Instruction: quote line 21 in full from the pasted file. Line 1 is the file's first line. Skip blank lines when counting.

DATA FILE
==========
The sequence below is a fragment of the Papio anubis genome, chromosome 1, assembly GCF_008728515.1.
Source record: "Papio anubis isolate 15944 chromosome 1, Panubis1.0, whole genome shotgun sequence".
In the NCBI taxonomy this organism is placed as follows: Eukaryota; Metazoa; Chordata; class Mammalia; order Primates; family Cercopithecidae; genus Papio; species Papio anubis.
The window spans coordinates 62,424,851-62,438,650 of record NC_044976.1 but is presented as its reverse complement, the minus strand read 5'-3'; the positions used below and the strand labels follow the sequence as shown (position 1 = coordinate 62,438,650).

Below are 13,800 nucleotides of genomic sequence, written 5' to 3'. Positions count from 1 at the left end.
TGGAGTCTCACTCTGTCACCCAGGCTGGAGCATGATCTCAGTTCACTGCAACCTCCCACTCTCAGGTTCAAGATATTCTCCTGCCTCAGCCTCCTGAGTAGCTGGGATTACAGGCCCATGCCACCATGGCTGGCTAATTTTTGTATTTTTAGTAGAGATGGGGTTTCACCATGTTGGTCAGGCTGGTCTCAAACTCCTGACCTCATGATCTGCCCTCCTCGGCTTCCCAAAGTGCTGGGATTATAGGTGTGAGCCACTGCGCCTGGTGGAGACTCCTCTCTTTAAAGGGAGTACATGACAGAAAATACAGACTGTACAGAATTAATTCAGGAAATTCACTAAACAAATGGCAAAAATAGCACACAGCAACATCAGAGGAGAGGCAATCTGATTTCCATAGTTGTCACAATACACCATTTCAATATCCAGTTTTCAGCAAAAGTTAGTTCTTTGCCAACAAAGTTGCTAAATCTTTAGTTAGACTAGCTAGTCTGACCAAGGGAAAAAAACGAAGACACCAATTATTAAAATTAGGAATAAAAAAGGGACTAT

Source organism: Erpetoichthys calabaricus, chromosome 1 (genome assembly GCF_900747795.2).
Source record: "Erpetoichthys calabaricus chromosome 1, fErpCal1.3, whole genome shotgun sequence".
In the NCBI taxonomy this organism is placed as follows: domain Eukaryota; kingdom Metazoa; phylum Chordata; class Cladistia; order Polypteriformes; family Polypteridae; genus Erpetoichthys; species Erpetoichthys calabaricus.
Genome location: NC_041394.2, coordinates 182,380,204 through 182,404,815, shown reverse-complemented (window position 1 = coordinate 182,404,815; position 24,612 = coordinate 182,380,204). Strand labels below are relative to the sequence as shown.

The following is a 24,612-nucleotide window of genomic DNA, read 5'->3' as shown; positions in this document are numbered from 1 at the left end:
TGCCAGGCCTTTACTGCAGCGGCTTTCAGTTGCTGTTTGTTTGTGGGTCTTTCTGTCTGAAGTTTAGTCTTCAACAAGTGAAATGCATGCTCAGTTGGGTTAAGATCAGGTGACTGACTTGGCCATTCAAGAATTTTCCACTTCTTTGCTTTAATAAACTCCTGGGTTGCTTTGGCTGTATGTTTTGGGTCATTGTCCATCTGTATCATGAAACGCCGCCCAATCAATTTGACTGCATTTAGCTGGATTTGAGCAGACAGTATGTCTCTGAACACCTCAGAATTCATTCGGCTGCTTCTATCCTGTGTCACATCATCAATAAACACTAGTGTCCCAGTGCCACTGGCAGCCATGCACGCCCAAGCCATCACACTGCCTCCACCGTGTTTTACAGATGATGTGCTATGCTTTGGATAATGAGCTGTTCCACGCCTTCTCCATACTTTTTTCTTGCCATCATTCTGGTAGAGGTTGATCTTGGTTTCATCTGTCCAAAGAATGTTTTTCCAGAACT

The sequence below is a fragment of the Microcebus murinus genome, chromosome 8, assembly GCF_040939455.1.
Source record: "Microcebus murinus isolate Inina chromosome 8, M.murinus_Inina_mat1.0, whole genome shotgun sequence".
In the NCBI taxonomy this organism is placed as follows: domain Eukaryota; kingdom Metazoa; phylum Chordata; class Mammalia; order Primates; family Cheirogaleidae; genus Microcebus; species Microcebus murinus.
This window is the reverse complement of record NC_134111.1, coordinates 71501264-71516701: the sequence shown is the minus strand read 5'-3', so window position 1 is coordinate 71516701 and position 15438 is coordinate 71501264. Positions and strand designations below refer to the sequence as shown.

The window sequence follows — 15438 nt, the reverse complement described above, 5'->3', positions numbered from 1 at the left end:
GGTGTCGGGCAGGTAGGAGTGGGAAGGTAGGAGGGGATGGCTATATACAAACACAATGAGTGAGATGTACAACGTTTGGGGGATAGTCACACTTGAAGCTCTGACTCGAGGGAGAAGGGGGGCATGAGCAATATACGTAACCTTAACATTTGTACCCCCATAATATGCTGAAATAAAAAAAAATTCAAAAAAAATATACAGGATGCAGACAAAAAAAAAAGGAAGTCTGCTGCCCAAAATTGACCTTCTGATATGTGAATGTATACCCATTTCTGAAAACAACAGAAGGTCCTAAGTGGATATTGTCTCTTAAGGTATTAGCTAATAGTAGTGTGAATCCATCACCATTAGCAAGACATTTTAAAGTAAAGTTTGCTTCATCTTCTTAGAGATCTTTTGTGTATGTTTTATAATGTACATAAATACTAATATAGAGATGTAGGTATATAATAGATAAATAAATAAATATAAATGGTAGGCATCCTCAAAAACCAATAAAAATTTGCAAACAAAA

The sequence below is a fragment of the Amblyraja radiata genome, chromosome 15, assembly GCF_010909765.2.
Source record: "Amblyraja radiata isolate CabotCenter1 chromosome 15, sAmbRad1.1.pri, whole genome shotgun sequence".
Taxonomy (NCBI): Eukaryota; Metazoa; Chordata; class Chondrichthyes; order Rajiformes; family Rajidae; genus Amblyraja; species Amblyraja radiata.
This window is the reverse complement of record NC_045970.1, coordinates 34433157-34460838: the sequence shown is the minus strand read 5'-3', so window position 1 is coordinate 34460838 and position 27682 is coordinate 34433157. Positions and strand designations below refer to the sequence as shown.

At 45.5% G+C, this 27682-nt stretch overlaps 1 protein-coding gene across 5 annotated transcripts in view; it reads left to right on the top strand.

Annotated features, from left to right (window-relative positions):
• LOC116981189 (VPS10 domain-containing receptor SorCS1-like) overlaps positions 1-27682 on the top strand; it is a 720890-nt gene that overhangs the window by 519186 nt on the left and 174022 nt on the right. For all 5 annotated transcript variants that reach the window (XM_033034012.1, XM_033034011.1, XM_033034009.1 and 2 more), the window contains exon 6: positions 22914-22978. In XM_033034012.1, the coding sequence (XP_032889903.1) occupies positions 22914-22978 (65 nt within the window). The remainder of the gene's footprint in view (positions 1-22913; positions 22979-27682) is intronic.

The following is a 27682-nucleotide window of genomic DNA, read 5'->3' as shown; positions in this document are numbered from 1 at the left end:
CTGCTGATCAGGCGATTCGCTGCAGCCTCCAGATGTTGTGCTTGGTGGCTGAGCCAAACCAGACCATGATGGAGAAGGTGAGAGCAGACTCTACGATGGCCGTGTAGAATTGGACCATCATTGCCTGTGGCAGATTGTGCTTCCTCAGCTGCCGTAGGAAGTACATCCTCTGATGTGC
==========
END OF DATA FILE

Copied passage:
Taxonomy (NCBI): Eukaryota; Metazoa; Chordata; class Chondrichthyes; order Rajiformes; family Rajidae; genus Amblyraja; species Amblyraja radiata.